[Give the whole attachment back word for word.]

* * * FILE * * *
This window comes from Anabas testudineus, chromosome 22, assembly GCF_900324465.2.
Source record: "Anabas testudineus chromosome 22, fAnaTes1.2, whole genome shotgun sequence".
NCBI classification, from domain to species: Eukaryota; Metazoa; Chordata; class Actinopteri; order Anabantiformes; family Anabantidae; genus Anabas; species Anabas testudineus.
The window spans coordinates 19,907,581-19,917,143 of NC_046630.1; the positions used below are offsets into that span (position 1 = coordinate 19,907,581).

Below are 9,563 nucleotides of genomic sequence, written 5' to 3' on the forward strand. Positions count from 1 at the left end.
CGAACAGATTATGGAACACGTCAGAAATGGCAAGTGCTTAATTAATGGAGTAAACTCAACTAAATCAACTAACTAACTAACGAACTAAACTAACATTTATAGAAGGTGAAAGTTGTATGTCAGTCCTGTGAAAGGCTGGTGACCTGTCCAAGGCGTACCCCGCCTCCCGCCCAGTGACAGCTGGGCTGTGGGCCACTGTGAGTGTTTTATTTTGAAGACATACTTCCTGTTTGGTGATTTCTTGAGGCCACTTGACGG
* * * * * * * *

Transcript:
This window comes from Anabas testudineus, chromosome 22, assembly GCF_900324465.2.
Source record: "Anabas testudineus chromosome 22, fAnaTes1.2, whole genome shotgun sequence".
NCBI classification, from domain to species: Eukaryota; Metazoa; Chordata; class Actinopteri; order Anabantiformes; family Anabantidae; genus Anabas; species Anabas testudineus.
The window spans coordinates 19,907,581-19,917,143 of NC_046630.1; the positions used below are offsets into that span (position 1 = coordinate 19,907,581).

Below are 9,563 nucleotides of genomic sequence, written 5' to 3' on the forward strand. Positions count from 1 at the left end.
CGAACAGATTATGGAACACGTCAGAAATGGCAAGTGCTTAATTAATGGAGTAAACTCAACTAAATCAACTAACTAACTAACGAACTAAACTAACATTTATAGAAGGTGAAAGTTGTATGTCAGTCCTGTGAAAGGCTGGTGACCTGTCCAAGGCGTACCCCGCCTCCCGCCCAGTGACAGCTGGGCTGTGGGCCACTGTGAGTGTTTTATTTTGAAGACATACTTCCTGTTTGGTGATTTCTTGAGGCCACTTGACGG